Scams—The Part of Writing You Don’t See Coming

About nine years ago, I’d just finished my first manuscript, copyrighted it, and already had some interest in it from a publisher. Back then, I was still submitting via snail mail, so I waited every day with baited breath for the postman to come. After several months, an official-looking envelope arrived for me, but it wasn’t from the publishing company I’d queried. It was from a record company, who said they’d like to record my song. But there was one snag…

I’d never written a song.

“I’ve always wanted to, though,” my twenty-one-year-old mind thought. “Why not seize the day? They believe in me.”

Don’t worry, I wasn’t foolish enough to go through with it. Before I sat down to compose my apparent masterpiece, I looked the company up online. Sure, they’d record your song, but not to earn you a Grammy nomination. I found reports of people who’d been approached just like me for a song they hadn’t written. Some learned the hard way the scheme was a waste of time and lots of money. Exit the red carpet, enter the red digits on your checking account.

At that point, it was fairly easy to figure out who sold my information, but far be it from me to throw out accusations. In truth, it doesn’t take long for your pursuit of writing to be discovered and exploited by money grabbers. A simple web search for tips or publishers can set you up for a barrage of emails and ads to come across your screen, just like with any other product or service you research.

Does that mean it isn’t worth the risk? No, it means you need to develop and keep your “web smarts.” The first tip I can share is to pay attention to the way the sender addresses you and your work. In my experiences, they may—but usually don’t—use my name, but they almost never name the title of your book. Just in the past few weeks, I’ve received two emails from someone who claimed to have had his eyes on my “book” and wanted to put me on the radio, as well as invite me to some big convention across the country. But to which of my books is he referring? If he’d really been so impressed by it, don’t you think he’d include the title?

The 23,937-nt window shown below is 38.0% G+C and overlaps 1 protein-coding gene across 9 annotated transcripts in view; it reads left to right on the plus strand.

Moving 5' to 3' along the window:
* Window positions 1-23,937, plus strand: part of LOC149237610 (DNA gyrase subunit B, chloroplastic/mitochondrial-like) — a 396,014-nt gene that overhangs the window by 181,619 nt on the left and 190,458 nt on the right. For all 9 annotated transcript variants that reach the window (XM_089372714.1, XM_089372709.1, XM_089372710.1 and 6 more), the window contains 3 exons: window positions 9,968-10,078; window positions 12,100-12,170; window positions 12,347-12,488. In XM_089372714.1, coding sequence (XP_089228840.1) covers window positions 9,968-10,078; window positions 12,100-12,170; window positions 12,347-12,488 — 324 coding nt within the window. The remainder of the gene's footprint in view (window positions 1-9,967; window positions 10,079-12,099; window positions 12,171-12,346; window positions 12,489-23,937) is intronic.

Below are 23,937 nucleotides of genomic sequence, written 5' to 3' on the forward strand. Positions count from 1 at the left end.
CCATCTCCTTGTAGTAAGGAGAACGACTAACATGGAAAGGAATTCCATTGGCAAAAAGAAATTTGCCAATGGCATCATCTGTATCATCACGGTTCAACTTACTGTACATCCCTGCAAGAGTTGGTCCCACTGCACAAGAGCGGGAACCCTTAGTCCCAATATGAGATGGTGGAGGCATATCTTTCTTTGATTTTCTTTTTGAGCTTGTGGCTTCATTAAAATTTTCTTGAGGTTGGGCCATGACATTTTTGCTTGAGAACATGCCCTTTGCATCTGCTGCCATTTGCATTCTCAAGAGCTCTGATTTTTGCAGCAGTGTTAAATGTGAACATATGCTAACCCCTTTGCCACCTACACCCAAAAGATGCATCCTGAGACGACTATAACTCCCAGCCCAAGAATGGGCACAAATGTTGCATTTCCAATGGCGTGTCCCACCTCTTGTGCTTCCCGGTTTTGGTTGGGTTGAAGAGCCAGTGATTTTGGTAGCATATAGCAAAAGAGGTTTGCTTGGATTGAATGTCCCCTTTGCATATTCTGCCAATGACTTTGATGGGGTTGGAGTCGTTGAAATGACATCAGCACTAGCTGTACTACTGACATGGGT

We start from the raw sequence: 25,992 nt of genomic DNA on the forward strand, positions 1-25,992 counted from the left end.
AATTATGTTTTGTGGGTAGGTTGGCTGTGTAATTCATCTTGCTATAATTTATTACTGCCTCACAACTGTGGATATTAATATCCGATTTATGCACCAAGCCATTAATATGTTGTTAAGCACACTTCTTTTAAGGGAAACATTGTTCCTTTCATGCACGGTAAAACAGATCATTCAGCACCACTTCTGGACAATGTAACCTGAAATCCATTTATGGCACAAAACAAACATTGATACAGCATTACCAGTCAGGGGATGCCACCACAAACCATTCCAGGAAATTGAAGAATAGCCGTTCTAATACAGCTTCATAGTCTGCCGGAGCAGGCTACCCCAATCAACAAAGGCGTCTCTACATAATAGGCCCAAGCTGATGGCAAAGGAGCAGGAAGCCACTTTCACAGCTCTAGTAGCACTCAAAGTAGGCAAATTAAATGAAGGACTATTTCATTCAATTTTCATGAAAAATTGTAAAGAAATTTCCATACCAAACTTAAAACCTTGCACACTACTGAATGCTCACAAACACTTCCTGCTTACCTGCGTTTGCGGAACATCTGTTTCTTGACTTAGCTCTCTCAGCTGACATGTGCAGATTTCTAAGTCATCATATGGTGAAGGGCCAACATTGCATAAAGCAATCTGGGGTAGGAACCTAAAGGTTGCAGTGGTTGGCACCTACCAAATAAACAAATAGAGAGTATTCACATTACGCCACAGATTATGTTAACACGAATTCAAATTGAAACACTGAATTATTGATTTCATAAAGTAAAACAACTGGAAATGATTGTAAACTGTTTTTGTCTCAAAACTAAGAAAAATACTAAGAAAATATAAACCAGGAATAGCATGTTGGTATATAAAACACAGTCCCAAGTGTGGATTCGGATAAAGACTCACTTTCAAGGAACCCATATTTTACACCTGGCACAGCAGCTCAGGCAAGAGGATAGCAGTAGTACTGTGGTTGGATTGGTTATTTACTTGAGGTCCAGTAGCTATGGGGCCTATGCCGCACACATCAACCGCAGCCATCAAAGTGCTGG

Perhaps the braver among you feel that a chance like that is worth the gamble. “So what if it’s not exactly as it was presented?” While I admire your courage, think of the lasting consequences. Long after you’ve paid off whatever it ended up costing and had a great time, the con-artist behind it is charging more for less than he offered you and possibly to those who are less fortunate than you. To boot, he’s even using the testimonial you wrote to prove he’s a good guy. In the writing community, we’re always asking one another for advice and past experiences, so we have to make sure we know where we’re steering fellow authors.

Another bit of advice I recently appreciated was that, in an industry as flooded as the publishing world is, a reputable agent/editor isn’t going to seek you out. We all know how many times we’re rejected or don’t even receive a response, so does it stand to reason that one needs to query you? Thus, don’t trust any who do appear in your inbox, and be wary of services that companies supposedly use to amass submissions. I once employed the latter and received an acceptance letter from a company who didn’t have the best track record.

Just like everything else, the writing world has its dark alleys and mysterious creatures, but with logic and experience, you’ll learn how to avoid them. A good rule of thumb is to thoroughly research any company with whom you’re going to enter an agreement. Scammers target desperation, as we’re seeing today with the Covid-19 hoaxes. Hence, don’t be desperate about your dreams. Believe in your talent, and one day, you’ll convince the right agent/publisher of it, too.


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